Director: Jane Campion
Stars: Nicole Kidman, John Malkovich, Barbara Hershey, Martin Donovan, Viggo Mortensen, Shelley Winters, Shelley Duvall, Richard E. Grant
Second viewing, via DVD
The Portrait of a Lady opens with voiceover of modern liberated women (with predominantly Antipodean accents) talking about kissing. A montage follows during the film’s opening credits, showing contemporary women of different cultural backgrounds lying in a circle, dancing, staring into camera, and so on. The film then cuts to Nicole Kidman—as the film’s heroine Isabel Archer—in 1870s England, dressed in period garb, frizzy hair severely curtailed, and hiding away following an unwanted marriage proposal. The film’s opening minutes nicely encapsulate Campion’s interest—an interest that pervades her filmography— in women both past and present, their spirits and agency, and attempts to domesticate and discipline them by various, frequently patriarchal entities.
Following our previous looks at Australian directors working overseas (see here and here), The Portrait of a Lady finds Campion—like Sam Neill and Russell Crowe a product of both New Zealand and Australia—adapting Henry James’ door-stopping 1881 serial turned novel to the screen. Kidman’s Isabel Archer is a young woman of independent mind bequeathed a considerable inheritance following the passing of her uncle (John Gielgud). Rejecting various romantic suitors, she seeks to travel Europe. However, her supposed friend, the scheming Madame Merle (Barbara Hershey), orchestrates a union between Isabel and the cruel Gilbert Osmond (John Malkovich), and Isabel becomes trapped in an unhappy marriage, tormented by her psychologically abusive husband.
Campion studied at the Australian Film, Television and Radio School in the early 1980s, following in the footsteps of former graduate Gillian Armstrong, whose film Mr Brilliant Career was impressionable on the younger director. She recalls how “Seeing Gill Armstrong make My Brilliant Career, it was just like ‘God they’re going to let girls do it too’ … it just opened up that door in my mind that maybe it would be possible for me too” (Jane Campion: Cinema, Nation, Identity, p. 282). That first shot of Kidman in The Portrait of a Lady—period garb, curtailed frizzy hair— intertextually evokes My Brilliant Career’s heroine Sybylla Melvyn (Judy Davis in her star-making role), but where Sybylla’s rejection of suitor Harry Beecham (Sam Neill) serves as that film’s denouement, here Isabel’s rejection of Lord Warburton’s (Richard E. Grant) proposal is the story’s starting point. Their reasons for rejecting these proposals are the same, yet where My Brilliant Career ends on a note of promise and self-possession, Campion’s film chronicles the erosion of its protagonist’s agency and self-possession over the course of the story.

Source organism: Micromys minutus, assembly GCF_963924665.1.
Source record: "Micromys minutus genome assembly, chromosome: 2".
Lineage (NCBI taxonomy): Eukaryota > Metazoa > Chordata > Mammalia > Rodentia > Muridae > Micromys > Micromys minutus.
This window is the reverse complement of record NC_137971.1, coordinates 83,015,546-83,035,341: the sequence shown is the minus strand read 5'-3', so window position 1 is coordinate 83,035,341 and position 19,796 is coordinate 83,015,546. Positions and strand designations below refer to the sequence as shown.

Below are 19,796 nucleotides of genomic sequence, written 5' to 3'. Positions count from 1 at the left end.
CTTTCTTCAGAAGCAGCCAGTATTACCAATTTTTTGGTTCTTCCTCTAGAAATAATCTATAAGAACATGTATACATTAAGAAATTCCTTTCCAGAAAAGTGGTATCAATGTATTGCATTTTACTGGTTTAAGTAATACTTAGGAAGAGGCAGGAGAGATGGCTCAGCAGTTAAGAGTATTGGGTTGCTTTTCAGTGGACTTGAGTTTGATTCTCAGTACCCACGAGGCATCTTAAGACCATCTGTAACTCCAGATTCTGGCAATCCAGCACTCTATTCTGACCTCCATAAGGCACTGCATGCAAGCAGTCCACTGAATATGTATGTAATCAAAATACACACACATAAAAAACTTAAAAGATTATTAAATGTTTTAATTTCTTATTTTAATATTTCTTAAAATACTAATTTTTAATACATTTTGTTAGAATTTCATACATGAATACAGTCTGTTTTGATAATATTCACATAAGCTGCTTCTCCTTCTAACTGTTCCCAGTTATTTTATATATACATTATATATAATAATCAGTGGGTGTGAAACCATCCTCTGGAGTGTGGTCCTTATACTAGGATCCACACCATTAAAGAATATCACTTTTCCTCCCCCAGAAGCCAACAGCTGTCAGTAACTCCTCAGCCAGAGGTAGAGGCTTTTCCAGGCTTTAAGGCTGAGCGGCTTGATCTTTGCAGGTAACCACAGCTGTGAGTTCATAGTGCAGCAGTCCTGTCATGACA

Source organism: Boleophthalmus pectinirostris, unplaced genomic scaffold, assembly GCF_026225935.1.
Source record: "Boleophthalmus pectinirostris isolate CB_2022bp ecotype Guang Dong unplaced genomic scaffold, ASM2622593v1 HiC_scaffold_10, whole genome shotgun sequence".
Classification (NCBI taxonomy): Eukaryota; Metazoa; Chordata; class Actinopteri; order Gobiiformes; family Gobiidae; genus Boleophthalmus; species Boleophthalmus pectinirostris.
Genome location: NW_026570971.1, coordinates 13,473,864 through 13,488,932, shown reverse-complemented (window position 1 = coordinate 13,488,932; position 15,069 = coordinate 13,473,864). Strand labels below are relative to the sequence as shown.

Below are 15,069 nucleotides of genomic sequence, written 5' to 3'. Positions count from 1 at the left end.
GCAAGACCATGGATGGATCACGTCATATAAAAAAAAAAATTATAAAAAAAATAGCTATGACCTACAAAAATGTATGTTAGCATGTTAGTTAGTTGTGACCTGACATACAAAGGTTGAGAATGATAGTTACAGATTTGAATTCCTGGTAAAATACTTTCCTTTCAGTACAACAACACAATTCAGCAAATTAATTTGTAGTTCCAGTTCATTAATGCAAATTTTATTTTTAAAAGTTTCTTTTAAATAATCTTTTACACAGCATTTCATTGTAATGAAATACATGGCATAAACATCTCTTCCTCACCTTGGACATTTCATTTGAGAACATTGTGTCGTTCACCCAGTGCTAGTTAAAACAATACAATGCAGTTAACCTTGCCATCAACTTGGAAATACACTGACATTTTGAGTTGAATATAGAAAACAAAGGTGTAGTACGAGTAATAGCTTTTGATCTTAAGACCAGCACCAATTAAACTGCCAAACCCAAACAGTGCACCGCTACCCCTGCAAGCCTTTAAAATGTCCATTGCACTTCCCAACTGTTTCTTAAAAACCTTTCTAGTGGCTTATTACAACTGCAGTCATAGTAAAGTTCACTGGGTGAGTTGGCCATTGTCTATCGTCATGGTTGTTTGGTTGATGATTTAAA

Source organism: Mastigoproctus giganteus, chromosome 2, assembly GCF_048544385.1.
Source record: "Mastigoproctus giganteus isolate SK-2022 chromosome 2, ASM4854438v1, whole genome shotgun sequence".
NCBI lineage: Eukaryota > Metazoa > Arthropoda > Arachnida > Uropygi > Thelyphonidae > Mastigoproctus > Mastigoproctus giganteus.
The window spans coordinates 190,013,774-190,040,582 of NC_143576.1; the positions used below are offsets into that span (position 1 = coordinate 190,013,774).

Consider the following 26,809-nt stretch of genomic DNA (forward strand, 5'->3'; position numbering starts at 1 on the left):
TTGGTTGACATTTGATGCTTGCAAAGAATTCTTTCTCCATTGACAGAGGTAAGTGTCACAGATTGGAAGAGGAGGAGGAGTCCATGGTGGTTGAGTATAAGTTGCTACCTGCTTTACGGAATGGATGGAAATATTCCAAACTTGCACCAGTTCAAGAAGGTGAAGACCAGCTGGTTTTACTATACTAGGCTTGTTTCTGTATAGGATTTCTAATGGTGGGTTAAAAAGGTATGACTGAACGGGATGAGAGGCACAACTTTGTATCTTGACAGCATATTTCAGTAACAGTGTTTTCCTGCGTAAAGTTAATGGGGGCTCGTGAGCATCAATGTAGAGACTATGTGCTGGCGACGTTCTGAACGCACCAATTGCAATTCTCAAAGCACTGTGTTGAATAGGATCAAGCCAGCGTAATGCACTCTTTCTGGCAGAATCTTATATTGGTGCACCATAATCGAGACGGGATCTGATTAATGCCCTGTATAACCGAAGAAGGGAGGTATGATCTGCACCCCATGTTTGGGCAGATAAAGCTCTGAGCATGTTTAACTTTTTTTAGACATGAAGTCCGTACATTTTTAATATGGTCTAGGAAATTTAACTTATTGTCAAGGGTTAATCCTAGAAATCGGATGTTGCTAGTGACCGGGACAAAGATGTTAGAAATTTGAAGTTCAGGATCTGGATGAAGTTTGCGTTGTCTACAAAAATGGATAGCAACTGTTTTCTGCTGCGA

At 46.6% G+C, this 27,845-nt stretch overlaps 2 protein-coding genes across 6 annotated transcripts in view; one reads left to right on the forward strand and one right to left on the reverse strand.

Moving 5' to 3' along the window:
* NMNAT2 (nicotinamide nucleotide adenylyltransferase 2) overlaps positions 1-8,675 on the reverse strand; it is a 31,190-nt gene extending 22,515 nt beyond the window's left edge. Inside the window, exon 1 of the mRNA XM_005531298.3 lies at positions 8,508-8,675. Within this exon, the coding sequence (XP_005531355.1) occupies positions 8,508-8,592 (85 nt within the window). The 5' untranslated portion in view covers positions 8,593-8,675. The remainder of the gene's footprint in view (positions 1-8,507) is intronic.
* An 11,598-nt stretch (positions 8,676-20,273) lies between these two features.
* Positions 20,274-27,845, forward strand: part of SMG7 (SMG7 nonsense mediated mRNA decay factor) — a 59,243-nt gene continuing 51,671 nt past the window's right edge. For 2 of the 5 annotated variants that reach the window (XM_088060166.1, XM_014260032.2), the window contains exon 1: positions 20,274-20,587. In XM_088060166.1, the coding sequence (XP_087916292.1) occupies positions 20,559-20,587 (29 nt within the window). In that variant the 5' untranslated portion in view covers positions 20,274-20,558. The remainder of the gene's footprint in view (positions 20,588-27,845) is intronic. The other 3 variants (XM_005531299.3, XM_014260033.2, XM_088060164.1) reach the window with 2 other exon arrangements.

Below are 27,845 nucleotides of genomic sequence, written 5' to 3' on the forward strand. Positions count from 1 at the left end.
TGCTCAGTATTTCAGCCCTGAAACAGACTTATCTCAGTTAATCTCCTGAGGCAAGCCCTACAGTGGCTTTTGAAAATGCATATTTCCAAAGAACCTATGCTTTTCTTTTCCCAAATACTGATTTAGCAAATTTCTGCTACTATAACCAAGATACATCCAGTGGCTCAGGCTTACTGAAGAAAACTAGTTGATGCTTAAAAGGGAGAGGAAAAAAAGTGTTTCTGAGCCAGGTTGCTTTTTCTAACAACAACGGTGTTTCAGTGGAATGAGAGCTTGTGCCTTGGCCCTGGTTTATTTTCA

Gender politics, the politics of relationships, and how women negotiate their identities within relationships are recurring motifs in Campion’s work (Bright Star, her film about the romance between poet John Keats and Fanny Brawne, is anomalous in its positive presentation of a healthy, but still ultimately tragic, onscreen romance). The Portrait of a Lady is potentially Campion’s bleakest meditation on these themes. Its critical reception was chilly in the aftermath of The Piano, and it’s easy to see why: it lacks the former film’s novel setting and hooks; it’s heavily dialogue-driven (which The Piano wasn’t by virtue of its central conceit), though not without moments of expressionism; and it’s an unsentimental, resolutely no-swoon zone, turning a cold shoulder to The Piano’s complicated romanticism and eroticism. Yet even at its most baroque and remote, there’s much to admire about The Portrait of a Lady’s infusion of Gothic romance with feminist lament, and there’s a tactility to the film not typically seen in heritage cinema, nor in those other noteworthy adaptations of Henry James by producer-director team Ishmael Merchant and James Ivory (i.e. The Bostonians, The Wings of the Dove, The Golden Bowl).
The film’s cast list reads like the Tombstone of heritage cinema, peppered with veteran performers (Gielgud, Shelley Duvall, Shelley Winters) and newer talents and stars on the ascent (Grant, Mary Louise Parker, Christian Bale, Viggo Mortensen). Malkovich brings some of his Dangerous Liaisons baggage to the part, and while his character is somewhat more one-dimensional here he excels in exuding Osmond’s nonchalant cruelty. Hershey, who’d do further noteworthy work with Australian directors in subsequent years (see Passion, Lantana, Insidious), similarly excels as the inscrutable and damned Madame Merle and was Oscar-nominated for her efforts. Also doing great work is the great Martin Donovan—best known for his caustic everyman roles in Hal Hartley films like Trust and Amateur—as Isabel’s ailing cousin, sympathetic ear, and unrequited romantic prospect. Front and centre (see the poster above) is Kidman, perennially underrated and skilfully essaying the curdling of Isabel’s ambitions and spirit. Alas, the film was released between Batman Forever and The Peacemaker, which is like being released between a hate crime and cardboard, and it would be a few years before Kidman started earning the props she deserved.
The Portrait of a Lady likewise deserves some props. The film and its director’s post-Piano bad rap continued with her next project, Holy Smoke, leading to numerous articles (frequently by male critics) lamenting or lampooning her fall, such as ‘Losing the Way: The Decline of Jane Campion’ by Adrian Martin and ‘Holey Smoking Reputation’ by Phillip Adams. But Campion has proven her longevity and vitality, and her cold and coolly received The Portrait of a Lady warrants a similar reassessment.
Next week: Nadia Tass’s The Big Steal (1990) and Mr Reliable (1996)